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1964 Plymouth Belvedere redesigned by Ray Evernham Heads to Auction Block

Custom Mopar built by Champion NASCAR Crew Chief heads to RKM Collector Car Auction

Champion NASCAR crew chief, Ray Evernham, has redesigned a 1964 Plymouth Belvedere that will head to the RKM Collector Car Auction (RKMCCA) at the Charlotte, North Carolina, Convention Center October 31 - November 3, 2013. After teaming with Jeff Gordon to win 47 Winston Cup races and three Cup championships, the legend has gone on to designing classic cars.

Also a NASCAR team owner and host of the television show "AmeriCarna" on Velocity, this Mopar fanatic, Evernham, has a familiarity building and restoring Belvederes. Having helped restore country music great Marty Robbins' 1964 Plymouth Belvedere recently, Evernham has decided to build one more for charity. The proceeds from the auctioned will benefit the Evernham Family Racing for a Reason Foundation which supports IGNITE, a program that supports adults with high-functioning autism or Asperger syndrome.

Ray Evernham Enterprises in Mooresville, North Carolina, put together the 1964 Plymouth Belvedere, also called “ForPly” with help from Darrell Hoffman who assembled some of the engine. Giving the car a touch of NASCAR excitement, “ForPly” is running with a fuel-injected 358 cubic-inch V8 Kasey Kahne-driven Evernham Motorsports Dodge R5-P7 race engine. The motor ran in both Kasey Kahne and Bill Elliott’s Superspeedway cars. The powerhouse makes 750hp to the rear wheels.

Also under the hood are a functional NASCAR air box, FAST supplied EFI (though the engine originally ran a carburetor, EFI for NASCAR Sprint Cup is new for the 2013 NASCAR Sprint Cup season), FAST ECU that controls injection and timing, MSD ignition box, COMP custom ground cam, two batteries for turning over the high torque starter, and a NASCAR style radiator.

“ForPly’s” engine does not have coil packs; instead it has a traditional distributor similar to NASCAR Sprint Cup Series. The engine runs on pump gas 93 Octane at 11:1 compression. The 12:1 compression pistons were replaced for custom ordered flat-top pistons that are shorter than the wrist pins. The car’s power is harnessed through a NASCAR 4-speed transmission that hooks-up to a 9-inch rearend with 3.60 gear.

The car is equally as special from the outside as it is from within. On the outside, you’ll notice 1964 Plymouth Belvedere “ForPly” rides on custom style wheels, sporting a NASCAR-style carbon fiber front splitter. Underneath the car is an original NASCAR Sprint Cup COT chassis that raced in the Daytona 500 in 2008.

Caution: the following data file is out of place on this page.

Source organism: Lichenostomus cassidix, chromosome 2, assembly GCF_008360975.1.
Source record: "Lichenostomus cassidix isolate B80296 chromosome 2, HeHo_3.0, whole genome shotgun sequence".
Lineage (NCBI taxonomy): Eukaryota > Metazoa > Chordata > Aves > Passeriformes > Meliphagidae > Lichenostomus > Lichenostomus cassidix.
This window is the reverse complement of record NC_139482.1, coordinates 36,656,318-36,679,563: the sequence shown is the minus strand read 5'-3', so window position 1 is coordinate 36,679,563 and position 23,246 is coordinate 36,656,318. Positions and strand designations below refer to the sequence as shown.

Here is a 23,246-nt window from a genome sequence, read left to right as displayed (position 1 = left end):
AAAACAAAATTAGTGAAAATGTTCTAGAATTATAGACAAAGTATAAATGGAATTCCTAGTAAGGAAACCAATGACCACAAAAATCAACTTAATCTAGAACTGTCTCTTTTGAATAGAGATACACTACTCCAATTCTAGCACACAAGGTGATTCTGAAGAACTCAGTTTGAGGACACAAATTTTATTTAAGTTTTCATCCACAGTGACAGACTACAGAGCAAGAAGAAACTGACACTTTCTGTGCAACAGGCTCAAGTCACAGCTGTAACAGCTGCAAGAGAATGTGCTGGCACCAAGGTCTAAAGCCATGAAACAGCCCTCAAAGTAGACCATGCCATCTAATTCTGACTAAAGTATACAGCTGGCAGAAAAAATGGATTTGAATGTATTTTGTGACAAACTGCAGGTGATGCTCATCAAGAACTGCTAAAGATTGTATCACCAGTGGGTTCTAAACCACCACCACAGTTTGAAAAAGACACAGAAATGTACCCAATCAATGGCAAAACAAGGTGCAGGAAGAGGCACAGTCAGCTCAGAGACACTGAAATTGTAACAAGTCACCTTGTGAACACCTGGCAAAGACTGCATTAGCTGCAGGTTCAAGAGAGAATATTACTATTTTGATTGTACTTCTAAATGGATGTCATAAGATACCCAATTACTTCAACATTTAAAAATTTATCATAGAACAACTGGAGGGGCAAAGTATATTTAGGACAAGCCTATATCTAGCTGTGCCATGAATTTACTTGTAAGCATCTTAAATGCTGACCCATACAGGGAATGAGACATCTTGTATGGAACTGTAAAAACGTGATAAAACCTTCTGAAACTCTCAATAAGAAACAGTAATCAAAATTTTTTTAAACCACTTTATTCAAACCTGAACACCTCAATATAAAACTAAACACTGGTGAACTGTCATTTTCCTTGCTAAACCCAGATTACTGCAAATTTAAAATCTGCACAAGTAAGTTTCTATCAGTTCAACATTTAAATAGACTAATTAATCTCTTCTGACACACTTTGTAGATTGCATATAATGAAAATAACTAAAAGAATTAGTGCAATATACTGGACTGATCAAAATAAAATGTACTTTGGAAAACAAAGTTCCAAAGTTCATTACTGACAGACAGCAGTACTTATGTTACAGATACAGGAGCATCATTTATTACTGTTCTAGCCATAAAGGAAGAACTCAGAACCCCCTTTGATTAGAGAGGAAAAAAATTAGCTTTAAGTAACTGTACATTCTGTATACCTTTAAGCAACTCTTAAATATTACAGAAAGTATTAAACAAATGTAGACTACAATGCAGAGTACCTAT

Without a doubt “this car is capable of 200 mph,” Evernham said.

If you’re in the Charlotte North Carolina, area October 31 – November 3rd, 2013, be sure to check out the RKM Collector Car Auction held at the convention center. You’ll find all sorts of really cool classic cars at the auction; who knows, maybe you’ll even score your next ride there!

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38 comments
Tom Ringlein
Tom Ringlein

I am NOT a MOPAR guy, but this thing nearly pegs the cool meter. 9.5. Post a picture of it actually racing for a 10.

Drew St Germain
Drew St Germain

I like the NASCAR inspired style. It draws from a time where stock car racing still involved stock cars. Its a nice break from all the drag racers and all the show touring cars that are so popular right now.

Ralph Laakmann
Ralph Laakmann

Evernham...NASCAR=wheels,cage,splitter,fuel filler...........

Gary Soares
Gary Soares

A WELL DESERVED TEN! i love old school nascar.

Barry Stone
Barry Stone

From the story in the magazine the rims are one off custom built units to emulate cup car rims... At the time there were only 4 but a spare was being thought of... Awesome car...

Edward Lewis
Edward Lewis

3rd car I owned, I loved it sky blue , white top .bad thing was old wide block 318.

Kenny Green
Kenny Green

cool car but change the rims its a 9

Alex Vr
Alex Vr

where are these wheels?

Michael Pizzulo
Michael Pizzulo

I saw it sell at Barrett-Jackson almost a year ago. It was beautiful.

Mike Morgan
Mike Morgan

I walked right past it at SEMA and didn't notice it til later.

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